Massacre at the Uvalde school
Specialists from local funeral homes strive to reconstruct the faces of children destroyed by the gunshots
For more than a century, the Church of the Sacred Heart of Uvalde (Texas) has been the cornerstone of the Catholic community of that town with deep Mexican roots, but none of its parish priests has ever had the immense task that will fall from today on the shoulders of Father Eduardo Morales: twelve funerals in one week. “It’s like a big funeral that never ends,” Father Eddie told NBC with a bitter laugh that he had to explain. “I laugh so as not to cry,” he clarified.
Where there was no room even for black humor was in the two funeral homes that, since this Tuesday, serve as a burning chapel. Tiny white coffins, far from the cameras before which the parents of the 19 children murdered last Tuesday at Robb Elementary School have already wept, by an elusive and vicious teenager who could not have graduated that week due to his failure school.
To show them to their parents, embalmers have had to do many facial reconstructions with thanatoesthetic techniques. That’s how shattered Salvador Ramos left the corpses, who began by shooting his grandmother in the face and his pulse no longer trembled when he entered the school.
One of his first fatalities in the fourth grade class from which only one girl came out alive was Ameri Jo Garaza. Her stepfather, her paramedic, was helping relieve the blood-drenched surviving girl he thought was injured when she realized she had no bullet holes. “He told me it was the blood of her best friend… Ameri,” Alfredo Garza broke into tears inconsolable before the CNN cameras, while he hugged a portrait of the girl.
“It was so sweet! She had a heart of gold. How can you shoot a face like that? », He wondered he torn. The portrait had been taken that same morning, when he received one of the end-of-year honorary awards.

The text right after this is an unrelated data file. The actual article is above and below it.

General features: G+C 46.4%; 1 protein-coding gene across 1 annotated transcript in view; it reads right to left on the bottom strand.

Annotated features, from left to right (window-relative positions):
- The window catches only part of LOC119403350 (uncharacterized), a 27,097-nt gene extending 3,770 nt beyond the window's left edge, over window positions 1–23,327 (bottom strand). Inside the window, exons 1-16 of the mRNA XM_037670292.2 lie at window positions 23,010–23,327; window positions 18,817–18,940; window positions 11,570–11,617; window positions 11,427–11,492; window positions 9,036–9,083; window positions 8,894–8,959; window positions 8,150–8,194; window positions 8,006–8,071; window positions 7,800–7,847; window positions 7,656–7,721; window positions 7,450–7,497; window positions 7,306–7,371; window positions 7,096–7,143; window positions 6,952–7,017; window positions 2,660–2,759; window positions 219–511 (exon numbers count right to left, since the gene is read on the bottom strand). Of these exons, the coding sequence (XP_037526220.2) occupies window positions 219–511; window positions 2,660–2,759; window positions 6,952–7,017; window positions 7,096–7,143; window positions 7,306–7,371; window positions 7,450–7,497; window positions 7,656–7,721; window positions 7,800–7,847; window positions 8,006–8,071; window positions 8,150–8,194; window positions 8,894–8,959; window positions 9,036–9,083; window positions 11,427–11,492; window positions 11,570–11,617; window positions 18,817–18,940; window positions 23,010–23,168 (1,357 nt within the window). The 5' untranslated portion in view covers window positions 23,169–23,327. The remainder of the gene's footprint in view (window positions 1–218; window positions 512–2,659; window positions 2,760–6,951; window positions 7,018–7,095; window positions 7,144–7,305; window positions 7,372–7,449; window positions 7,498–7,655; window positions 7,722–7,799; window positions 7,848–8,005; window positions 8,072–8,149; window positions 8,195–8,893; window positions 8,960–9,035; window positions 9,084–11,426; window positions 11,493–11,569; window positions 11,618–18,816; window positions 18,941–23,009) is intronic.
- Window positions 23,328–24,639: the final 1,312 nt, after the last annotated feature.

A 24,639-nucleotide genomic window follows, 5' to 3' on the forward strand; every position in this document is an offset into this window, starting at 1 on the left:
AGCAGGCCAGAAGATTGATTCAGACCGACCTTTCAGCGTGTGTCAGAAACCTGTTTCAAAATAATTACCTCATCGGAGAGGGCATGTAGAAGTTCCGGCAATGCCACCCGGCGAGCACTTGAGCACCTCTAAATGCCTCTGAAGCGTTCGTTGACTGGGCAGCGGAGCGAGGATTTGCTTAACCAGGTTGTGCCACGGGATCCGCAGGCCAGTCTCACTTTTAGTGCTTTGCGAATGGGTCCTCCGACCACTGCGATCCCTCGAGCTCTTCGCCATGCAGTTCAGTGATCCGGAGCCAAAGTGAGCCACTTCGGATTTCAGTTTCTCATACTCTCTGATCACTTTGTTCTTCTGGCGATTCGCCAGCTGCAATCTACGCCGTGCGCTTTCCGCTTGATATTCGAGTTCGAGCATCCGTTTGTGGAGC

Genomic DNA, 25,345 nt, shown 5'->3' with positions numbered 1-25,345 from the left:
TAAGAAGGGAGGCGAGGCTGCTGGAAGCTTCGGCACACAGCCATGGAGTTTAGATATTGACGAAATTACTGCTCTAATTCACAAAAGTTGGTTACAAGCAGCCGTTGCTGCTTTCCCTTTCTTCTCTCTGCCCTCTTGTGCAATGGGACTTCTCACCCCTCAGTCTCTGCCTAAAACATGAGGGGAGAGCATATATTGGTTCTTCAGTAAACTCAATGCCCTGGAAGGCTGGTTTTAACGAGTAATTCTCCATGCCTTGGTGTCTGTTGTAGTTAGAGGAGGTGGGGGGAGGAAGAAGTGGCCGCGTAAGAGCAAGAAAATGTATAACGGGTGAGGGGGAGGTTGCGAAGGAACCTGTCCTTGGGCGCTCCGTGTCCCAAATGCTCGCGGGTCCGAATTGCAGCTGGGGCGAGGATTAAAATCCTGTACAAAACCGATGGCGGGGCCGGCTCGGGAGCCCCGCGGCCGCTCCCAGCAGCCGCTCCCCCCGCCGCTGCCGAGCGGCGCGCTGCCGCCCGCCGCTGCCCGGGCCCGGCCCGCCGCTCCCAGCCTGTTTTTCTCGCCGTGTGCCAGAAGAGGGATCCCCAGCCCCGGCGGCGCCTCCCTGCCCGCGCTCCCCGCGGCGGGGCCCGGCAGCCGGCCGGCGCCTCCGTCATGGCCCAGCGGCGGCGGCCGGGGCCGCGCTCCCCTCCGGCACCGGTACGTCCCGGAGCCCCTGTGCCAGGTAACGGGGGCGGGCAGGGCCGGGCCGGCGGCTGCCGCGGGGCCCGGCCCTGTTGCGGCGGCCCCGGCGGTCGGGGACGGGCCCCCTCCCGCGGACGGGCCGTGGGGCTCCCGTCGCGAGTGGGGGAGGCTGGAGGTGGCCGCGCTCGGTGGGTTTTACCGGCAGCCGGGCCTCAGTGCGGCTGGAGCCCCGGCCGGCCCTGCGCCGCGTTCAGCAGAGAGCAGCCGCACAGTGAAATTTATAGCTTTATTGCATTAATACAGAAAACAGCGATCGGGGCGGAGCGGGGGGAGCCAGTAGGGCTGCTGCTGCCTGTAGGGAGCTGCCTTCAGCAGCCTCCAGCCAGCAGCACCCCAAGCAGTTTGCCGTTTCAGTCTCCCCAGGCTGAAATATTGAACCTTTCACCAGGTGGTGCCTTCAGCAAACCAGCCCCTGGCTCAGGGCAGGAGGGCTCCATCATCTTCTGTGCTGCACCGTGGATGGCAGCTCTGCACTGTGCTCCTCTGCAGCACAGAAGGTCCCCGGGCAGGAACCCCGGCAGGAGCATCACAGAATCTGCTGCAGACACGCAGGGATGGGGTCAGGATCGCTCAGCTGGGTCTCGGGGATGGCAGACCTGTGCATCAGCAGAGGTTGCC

the fateful call
The little girl had just turned ten years old this May. Her parents gave her the mobile phone that she had asked for so much, without imagining that it would cost her life. Hearing the gunman tell them “You’re all going to die,” the girl dialed the emergency phone and was shot in the face.
His wake was precisely the first this week at Hill Crest Funeral Home, which is next to the school where he died. Two of his employees wanted to help Ramos when they saw him crash into the ditch with his grandmother’s station wagon, but the boy emerged shot through the passenger window and they fled.
As if they were trying to expiate the guilt of not having prevented the massacre, the funeral home has offered its services free of charge to the victims, imitated by the other funeral home in town that this week cannot keep up.
Like the florist, who has had to bring people from other parts of the state to carry out the flower arrangements they order. All of Uvalde this week is a parade of tears from every corner of Texas. There are many who want to pay tribute to the children and show their solidarity with the families, determined to remember who their children were. Obedient children, smiling, with dreams of their own who already gave signs of who they would be in life stolen instantly with a semi-automatic AR-15, purchased legally, like most of those who unleash massacres in the US.
Since then there have been 17 mass shootings that don’t make it past the local headlines, according to the Gun Violence Archive that tracks them. In total, 13 dead and 70 injured in less than a week, 230 mass shootings so far this year.
Democratic Senator from Connecticut, Chris Murphy, whose political life was marked by the Newtown school massacre, is leading the legislative effort to implement some type of legislation that limits the sale of weapons without being expected to pass the Lower House, where his party has a majority. The battle of arms is as lost as the lives that are mourned this week in Uvalde.
New Zealand support for gun regulation
The Prime Minister of New Zealand, Jacinda Ardern, met on Tuesday with the Vice President of the United States, Kamala Harris, and with President Joe Biden at the White House in the framework of the Russian invasion of Ukraine and the recent tensions in the region. of the Indo-Pacific. New Zealand is no stranger to gun ban discussion and debate. New Zealand Attorney General David Parker announced in March 2019 that the New Zealand government was going to ban semi-automatic rifles following the Christchurch massacre. The New Zealand prime minister conveyed to Biden that “anything” that both nations can share “that can be of value” will be beneficial.